Richard Buckman - Advocacy Day - 2016Establishment of Recovery High Schools and Recovery Collegiate Programs

We support the creation of secondary schools and collegiate programs designed specifically for students in recovery from addiction. Each school would educate students in recovery from addiction and co-occurring disorders, meet Department of Education standards for awarding secondary and higher education diplomas, and support students in developing a strong recovery foundation.

The effectiveness of recovery high schools in minimizing relapse and improving graduation rates is well documented and must be considered as we take a broad approach to combating addiction and preventing relapse in younger populations.

Evaluation, Assessment and Referral after Overdose Reversal

We support the creation of proactive interventions to assist those in crisis after receiving emergency Naloxone to reverse an opiate overdose. In most instances, no treatment intervention occurs (or any referral at all) and there are numerous reports of additional overdoses and in some cases, even death. Mechanisms for evaluation, in depth assessment, treatment referrals and warm handoffs to recovery coaches or peer advocates with access to other supports must be offered, implemented and made immediately available to help save lives. We support the implementation and expansion of the current peer engagement initiatives.

Treatment Regulations for People on Buprenorphine

We support enactment of regulations requiring concurrent counseling/treatment with the use of buprenorphine. Evidence-based research supports the critical need for people receiving Medication-Assisted Treatment (MAT) to have corresponding therapeutic support. A simple recommendation for addiction treatment as an adjunct to buprenorphine has proven insufficient therefore regulations must be adopted.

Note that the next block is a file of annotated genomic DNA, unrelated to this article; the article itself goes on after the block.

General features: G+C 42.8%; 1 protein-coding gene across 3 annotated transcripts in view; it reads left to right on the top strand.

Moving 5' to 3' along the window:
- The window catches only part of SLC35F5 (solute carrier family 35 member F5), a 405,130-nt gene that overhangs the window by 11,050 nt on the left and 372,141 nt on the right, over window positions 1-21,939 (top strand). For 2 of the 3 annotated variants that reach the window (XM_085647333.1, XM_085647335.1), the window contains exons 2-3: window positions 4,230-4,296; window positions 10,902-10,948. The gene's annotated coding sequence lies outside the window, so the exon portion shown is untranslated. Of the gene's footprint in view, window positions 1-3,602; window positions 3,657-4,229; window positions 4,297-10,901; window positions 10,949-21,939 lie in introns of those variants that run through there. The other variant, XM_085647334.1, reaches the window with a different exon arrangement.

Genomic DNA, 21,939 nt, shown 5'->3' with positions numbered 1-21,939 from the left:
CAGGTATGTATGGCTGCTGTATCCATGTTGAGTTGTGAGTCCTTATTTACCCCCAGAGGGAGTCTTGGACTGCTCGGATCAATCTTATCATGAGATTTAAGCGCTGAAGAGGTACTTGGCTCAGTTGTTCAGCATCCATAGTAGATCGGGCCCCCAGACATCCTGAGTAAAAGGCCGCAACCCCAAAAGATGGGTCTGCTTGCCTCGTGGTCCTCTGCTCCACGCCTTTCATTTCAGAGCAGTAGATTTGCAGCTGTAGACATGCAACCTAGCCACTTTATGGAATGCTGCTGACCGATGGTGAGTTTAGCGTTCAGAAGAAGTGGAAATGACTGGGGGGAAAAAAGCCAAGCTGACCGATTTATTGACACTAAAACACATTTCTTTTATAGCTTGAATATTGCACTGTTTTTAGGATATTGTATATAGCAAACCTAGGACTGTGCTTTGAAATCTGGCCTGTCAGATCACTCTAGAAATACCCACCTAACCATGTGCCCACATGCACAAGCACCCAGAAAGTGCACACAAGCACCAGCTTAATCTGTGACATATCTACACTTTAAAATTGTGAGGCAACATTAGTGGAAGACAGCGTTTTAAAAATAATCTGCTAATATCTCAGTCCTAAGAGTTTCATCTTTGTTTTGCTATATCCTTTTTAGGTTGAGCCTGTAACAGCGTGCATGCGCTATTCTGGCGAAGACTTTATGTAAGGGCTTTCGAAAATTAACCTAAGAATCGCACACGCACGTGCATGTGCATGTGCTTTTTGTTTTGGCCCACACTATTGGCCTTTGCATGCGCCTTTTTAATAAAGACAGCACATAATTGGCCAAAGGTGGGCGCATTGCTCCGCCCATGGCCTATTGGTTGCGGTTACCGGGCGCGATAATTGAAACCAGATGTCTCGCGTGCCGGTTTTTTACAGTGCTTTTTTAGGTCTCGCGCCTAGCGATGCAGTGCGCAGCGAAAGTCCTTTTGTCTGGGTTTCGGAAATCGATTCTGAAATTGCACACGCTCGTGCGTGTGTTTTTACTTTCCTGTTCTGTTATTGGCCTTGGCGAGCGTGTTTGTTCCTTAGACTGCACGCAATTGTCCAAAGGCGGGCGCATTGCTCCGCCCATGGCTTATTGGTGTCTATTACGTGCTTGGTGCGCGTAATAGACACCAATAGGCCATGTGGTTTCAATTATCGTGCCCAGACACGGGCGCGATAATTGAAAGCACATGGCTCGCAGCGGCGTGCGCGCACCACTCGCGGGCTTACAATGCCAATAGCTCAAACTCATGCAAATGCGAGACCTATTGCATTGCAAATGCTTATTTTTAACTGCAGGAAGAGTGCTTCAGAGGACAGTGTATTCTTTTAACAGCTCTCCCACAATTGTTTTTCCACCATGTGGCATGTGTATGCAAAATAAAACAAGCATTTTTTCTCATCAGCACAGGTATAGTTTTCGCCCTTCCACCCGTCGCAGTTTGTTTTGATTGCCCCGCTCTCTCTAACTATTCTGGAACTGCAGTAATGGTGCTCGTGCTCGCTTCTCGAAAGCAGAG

Improve Outcomes for Those in Treatment and Recovery with Current or Former Criminal Justice Involvement

We support the removal of barriers that make it difficult for individuals with criminal records to access treatment, sustain recovery and have the same access to housing, employment, healthcare, and education as other New Yorkers.

Asset Forfeiture Funds

We recommend that all asset forfeiture funds in the Chemical Dependence Service Fund (Section 97-W/State Finance Law) be allocated to OASAS and invested in the expansion of prevention, treatment, and recovery services. These funds should be dedicated for their intended purposes as described.

Opioid Addiction Treatment and Recovery Fee

We recommend a one cent fee on each milligram of an active opioid ingredient in pain medication. Money from this “permanent funding stream” would be used to provide and expand access to addiction treatment and recovery support services.

FOR-NY Recovery Advocacy Day 2017 Budget Recommendations

$45.25 million investment in Recovery Support Services Infrastructure is needed now!

Despite recent improvements, a glaring omission still remains in the treatment to recovery continuum; a lack of recovery support services following primary treatment. Friends of Recovery – New York (FOR-NY) asks for the immediate investment of $45.25 million to build a strong statewide network of local recovery support services for individuals, and families focused on minimizing relapse and maximizing the chances for sustained recovery. Use of peer advocates, recovery coaches and family support navigators must be broadly integrated at the local community level.